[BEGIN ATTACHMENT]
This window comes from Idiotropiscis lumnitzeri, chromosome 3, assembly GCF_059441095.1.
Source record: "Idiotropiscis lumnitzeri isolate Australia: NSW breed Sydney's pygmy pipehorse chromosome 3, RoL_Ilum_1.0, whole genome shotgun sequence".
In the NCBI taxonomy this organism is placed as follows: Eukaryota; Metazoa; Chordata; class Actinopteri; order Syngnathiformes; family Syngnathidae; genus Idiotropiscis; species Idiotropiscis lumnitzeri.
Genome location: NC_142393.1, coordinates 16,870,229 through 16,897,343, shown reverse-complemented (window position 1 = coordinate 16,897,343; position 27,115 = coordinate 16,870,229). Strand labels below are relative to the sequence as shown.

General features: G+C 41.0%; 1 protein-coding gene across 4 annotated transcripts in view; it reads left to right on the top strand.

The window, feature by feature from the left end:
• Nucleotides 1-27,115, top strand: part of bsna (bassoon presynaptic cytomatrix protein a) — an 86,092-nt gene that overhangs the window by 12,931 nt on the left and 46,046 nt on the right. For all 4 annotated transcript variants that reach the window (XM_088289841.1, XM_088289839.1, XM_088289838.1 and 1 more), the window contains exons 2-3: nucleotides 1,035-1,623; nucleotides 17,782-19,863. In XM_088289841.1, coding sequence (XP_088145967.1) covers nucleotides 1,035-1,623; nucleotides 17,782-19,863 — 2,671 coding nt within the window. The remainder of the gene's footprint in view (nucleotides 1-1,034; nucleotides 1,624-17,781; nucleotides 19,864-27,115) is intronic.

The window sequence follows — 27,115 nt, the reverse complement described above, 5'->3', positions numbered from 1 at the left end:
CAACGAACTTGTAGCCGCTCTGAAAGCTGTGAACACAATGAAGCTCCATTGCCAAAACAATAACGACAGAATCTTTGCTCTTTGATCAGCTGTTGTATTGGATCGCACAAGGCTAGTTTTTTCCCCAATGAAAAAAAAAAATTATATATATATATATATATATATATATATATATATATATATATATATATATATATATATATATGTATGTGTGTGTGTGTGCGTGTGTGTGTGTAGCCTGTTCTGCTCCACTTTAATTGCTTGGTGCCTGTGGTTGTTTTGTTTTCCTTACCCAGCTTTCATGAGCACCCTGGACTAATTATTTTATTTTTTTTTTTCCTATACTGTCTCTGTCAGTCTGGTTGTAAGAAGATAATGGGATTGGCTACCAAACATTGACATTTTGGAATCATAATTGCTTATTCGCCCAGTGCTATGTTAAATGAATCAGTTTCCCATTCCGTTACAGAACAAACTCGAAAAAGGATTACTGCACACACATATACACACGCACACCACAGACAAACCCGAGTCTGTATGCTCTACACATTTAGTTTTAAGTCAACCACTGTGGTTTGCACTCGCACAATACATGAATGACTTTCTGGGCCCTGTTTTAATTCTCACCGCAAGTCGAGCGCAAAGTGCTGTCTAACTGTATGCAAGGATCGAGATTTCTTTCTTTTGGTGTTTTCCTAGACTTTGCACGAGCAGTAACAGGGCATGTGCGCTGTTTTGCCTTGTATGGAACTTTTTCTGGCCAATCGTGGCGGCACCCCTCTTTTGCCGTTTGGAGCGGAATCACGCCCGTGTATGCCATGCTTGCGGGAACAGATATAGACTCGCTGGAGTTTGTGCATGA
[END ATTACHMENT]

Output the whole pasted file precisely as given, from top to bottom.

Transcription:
This window comes from Idiotropiscis lumnitzeri, chromosome 3, assembly GCF_059441095.1.
Source record: "Idiotropiscis lumnitzeri isolate Australia: NSW breed Sydney's pygmy pipehorse chromosome 3, RoL_Ilum_1.0, whole genome shotgun sequence".
In the NCBI taxonomy this organism is placed as follows: Eukaryota; Metazoa; Chordata; class Actinopteri; order Syngnathiformes; family Syngnathidae; genus Idiotropiscis; species Idiotropiscis lumnitzeri.
Genome location: NC_142393.1, coordinates 16,870,229 through 16,897,343, shown reverse-complemented (window position 1 = coordinate 16,897,343; position 27,115 = coordinate 16,870,229). Strand labels below are relative to the sequence as shown.

General features: G+C 41.0%; 1 protein-coding gene across 4 annotated transcripts in view; it reads left to right on the top strand.

The window, feature by feature from the left end:
• Nucleotides 1-27,115, top strand: part of bsna (bassoon presynaptic cytomatrix protein a) — an 86,092-nt gene that overhangs the window by 12,931 nt on the left and 46,046 nt on the right. For all 4 annotated transcript variants that reach the window (XM_088289841.1, XM_088289839.1, XM_088289838.1 and 1 more), the window contains exons 2-3: nucleotides 1,035-1,623; nucleotides 17,782-19,863. In XM_088289841.1, coding sequence (XP_088145967.1) covers nucleotides 1,035-1,623; nucleotides 17,782-19,863 — 2,671 coding nt within the window. The remainder of the gene's footprint in view (nucleotides 1-1,034; nucleotides 1,624-17,781; nucleotides 19,864-27,115) is intronic.

The window sequence follows — 27,115 nt, the reverse complement described above, 5'->3', positions numbered from 1 at the left end:
CAACGAACTTGTAGCCGCTCTGAAAGCTGTGAACACAATGAAGCTCCATTGCCAAAACAATAACGACAGAATCTTTGCTCTTTGATCAGCTGTTGTATTGGATCGCACAAGGCTAGTTTTTTCCCCAATGAAAAAAAAAAATTATATATATATATATATATATATATATATATATATATATATATATATATATATATATATATATGTATGTGTGTGTGTGTGCGTGTGTGTGTGTAGCCTGTTCTGCTCCACTTTAATTGCTTGGTGCCTGTGGTTGTTTTGTTTTCCTTACCCAGCTTTCATGAGCACCCTGGACTAATTATTTTATTTTTTTTTTTCCTATACTGTCTCTGTCAGTCTGGTTGTAAGAAGATAATGGGATTGGCTACCAAACATTGACATTTTGGAATCATAATTGCTTATTCGCCCAGTGCTATGTTAAATGAATCAGTTTCCCATTCCGTTACAGAACAAACTCGAAAAAGGATTACTGCACACACATATACACACGCACACCACAGACAAACCCGAGTCTGTATGCTCTACACATTTAGTTTTAAGTCAACCACTGTGGTTTGCACTCGCACAATACATGAATGACTTTCTGGGCCCTGTTTTAATTCTCACCGCAAGTCGAGCGCAAAGTGCTGTCTAACTGTATGCAAGGATCGAGATTTCTTTCTTTTGGTGTTTTCCTAGACTTTGCACGAGCAGTAACAGGGCATGTGCGCTGTTTTGCCTTGTATGGAACTTTTTCTGGCCAATCGTGGCGGCACCCCTCTTTTGCCGTTTGGAGCGGAATCACGCCCGTGTATGCCATGCTTGCGGGAACAGATATAGACTCGCTGGAGTTTGTGCATGA